With autonomous security monitoring software like the Respond Analyst on board, you can rest assured that you’re not overlooking threats by filtering out valuable information. The Respond Analyst is security analysis software that can take over the task of monitoring the feeds from your Palo Alto Networks solutions, enriching every alert with deep contextual information that’s easy to interpret. The Respond Analyst performs consistent and logical analysis, and it has all the skill of an experienced human security analyst built into it. But it operates at the speed and scale of a machine.

From a technical perspective, the Respond Analyst and Palo Alto Networks tools simply work well together. The Respond Analyst can consume the logs that these tools generate without significant onboarding time or “training.” It’s ready to begin adding value to your implementation right out of the box. All you need to do is forward the feed, and the Respond Analyst takes over from there.

The Respond Analyst Helps Security Teams Defend Against Attacks They’d Otherwise Miss

Let’s take a look at a real incident that the Respond Analyst handled in a real customer environment last year. All identifying information, including names and IP addresses, have been anonymized to protect confidentiality..

In this incident, the Respond Analyst alerted our customer’s security team to a man-in-the-middle (MITM) attack that affected an employee’s iPhone. The employee, “Jim,” had downloaded a third-party app to his iOS device, and the app exploited a known vulnerability in Apple’s FairPlay digital rights management technology to install additional malware on the iPhone.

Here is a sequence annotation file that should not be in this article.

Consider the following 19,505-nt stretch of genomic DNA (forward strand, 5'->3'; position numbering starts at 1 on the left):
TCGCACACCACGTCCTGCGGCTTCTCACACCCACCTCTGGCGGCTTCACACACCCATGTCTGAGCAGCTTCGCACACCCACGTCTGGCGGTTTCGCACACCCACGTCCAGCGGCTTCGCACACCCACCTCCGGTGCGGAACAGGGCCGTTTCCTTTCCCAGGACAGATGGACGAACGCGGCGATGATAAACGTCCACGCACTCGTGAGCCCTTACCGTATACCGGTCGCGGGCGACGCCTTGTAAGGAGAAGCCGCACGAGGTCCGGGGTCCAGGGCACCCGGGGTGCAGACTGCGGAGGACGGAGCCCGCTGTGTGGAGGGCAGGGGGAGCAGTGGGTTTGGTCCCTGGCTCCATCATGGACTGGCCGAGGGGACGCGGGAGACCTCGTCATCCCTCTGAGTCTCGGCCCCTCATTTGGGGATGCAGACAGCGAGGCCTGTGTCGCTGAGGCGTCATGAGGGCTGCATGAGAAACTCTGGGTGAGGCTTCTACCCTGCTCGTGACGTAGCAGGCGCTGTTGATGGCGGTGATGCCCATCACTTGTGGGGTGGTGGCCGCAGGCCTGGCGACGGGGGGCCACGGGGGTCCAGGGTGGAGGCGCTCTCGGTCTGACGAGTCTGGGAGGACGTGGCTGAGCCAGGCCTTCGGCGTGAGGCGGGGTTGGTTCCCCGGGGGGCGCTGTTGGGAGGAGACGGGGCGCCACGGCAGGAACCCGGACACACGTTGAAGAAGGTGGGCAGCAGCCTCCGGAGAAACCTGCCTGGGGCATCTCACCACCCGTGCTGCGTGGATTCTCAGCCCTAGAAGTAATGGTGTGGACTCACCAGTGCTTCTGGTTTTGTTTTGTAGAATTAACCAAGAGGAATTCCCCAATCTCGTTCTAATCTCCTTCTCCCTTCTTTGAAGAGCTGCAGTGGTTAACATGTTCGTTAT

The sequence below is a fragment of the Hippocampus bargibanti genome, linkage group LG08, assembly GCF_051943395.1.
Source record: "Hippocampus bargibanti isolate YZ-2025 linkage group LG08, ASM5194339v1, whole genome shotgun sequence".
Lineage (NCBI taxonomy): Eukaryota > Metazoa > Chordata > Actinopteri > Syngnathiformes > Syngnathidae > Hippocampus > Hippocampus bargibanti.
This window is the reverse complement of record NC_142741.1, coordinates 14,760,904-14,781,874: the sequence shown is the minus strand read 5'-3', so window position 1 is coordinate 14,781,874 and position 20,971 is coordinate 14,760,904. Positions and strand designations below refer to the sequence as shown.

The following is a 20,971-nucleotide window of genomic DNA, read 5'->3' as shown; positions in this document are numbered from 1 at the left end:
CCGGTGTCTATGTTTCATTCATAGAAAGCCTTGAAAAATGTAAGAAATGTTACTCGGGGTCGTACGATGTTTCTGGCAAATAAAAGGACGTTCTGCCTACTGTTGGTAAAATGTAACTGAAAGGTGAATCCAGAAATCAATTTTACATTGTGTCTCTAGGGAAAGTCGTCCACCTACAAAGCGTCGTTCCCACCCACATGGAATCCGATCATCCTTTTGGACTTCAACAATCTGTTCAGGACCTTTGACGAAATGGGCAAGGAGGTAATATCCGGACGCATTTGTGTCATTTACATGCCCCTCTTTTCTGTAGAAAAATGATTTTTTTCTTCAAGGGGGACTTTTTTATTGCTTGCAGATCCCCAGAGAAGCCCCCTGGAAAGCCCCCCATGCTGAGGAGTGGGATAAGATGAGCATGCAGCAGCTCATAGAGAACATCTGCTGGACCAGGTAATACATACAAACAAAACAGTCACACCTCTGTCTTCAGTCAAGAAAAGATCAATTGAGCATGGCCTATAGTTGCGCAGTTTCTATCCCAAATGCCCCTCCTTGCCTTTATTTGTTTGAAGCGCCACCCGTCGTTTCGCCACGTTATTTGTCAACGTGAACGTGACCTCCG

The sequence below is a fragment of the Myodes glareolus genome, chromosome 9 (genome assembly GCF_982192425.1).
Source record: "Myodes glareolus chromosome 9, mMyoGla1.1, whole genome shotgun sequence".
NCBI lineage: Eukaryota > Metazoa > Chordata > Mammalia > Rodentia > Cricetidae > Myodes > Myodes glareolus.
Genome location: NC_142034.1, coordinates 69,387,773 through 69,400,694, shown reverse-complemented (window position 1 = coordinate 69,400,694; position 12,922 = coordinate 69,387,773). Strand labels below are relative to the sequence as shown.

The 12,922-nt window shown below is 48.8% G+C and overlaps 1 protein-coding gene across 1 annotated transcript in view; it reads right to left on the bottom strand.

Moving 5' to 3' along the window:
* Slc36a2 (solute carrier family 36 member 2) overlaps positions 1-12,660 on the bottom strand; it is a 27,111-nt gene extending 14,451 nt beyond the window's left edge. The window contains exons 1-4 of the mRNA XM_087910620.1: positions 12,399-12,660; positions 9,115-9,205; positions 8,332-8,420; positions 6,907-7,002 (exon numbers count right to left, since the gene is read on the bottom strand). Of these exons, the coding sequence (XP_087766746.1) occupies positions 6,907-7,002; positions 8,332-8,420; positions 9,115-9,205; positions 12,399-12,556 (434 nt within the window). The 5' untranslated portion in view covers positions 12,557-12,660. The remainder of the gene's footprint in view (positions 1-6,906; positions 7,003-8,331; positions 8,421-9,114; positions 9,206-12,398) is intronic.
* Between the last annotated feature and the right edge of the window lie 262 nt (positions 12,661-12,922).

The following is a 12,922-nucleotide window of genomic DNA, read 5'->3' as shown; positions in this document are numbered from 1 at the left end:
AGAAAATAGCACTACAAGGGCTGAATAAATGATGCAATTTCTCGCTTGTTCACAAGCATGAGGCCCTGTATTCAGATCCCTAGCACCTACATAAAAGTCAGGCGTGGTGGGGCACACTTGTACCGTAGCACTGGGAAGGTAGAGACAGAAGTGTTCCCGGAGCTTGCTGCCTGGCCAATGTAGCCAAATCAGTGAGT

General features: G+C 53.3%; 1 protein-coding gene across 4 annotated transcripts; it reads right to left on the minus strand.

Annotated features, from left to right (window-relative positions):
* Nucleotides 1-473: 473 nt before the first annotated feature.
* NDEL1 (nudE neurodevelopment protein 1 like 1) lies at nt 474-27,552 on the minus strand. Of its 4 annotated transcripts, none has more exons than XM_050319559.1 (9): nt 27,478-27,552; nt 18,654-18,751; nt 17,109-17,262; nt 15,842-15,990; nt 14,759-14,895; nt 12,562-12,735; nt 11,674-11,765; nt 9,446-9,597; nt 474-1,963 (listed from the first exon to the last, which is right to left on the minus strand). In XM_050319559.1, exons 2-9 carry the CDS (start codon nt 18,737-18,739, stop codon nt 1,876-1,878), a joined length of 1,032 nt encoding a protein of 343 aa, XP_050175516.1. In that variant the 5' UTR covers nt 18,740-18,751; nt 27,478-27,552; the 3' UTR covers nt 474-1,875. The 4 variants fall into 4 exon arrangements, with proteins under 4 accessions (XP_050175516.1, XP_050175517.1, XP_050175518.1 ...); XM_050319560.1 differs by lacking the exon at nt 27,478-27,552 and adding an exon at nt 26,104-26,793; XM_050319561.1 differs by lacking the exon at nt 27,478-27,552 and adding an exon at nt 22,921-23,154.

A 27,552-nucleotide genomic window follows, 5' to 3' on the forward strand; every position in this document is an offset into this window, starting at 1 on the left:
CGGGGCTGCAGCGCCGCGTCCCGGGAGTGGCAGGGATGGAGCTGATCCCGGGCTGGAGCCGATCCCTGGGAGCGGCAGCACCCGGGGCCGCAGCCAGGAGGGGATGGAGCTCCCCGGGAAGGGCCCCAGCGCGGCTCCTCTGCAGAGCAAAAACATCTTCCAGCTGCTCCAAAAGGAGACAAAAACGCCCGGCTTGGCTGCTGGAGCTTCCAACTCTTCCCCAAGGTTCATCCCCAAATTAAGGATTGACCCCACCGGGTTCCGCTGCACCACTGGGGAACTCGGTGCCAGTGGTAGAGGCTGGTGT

With access to event data generated by the NIDPS tools included in the Threat Prevention service component of Palo Alto Networks Next-Generation Firewall, the Respond Analyst was able to detect the anomalous network traffic patterns the attack was generating right away. 19 different events were detected by the NIDPS, and because our customer also had the Palo Alto Networks URL filtering module deployed, their security team was able to see that an additional 14 web filter events were correlated to the attack.

The Respond Analyst gave the incident response team a wealth of detail about the attack—including an assessment of its severity, the reasons that assessment was made, the assets involved, the times that the suspicious communications occurred, and details for the external IP addresses involved. With so much detail provided on a dashboard display that’s easy to understand and interpret, security team members are much better positioned to remediate the incident with speed and confidence.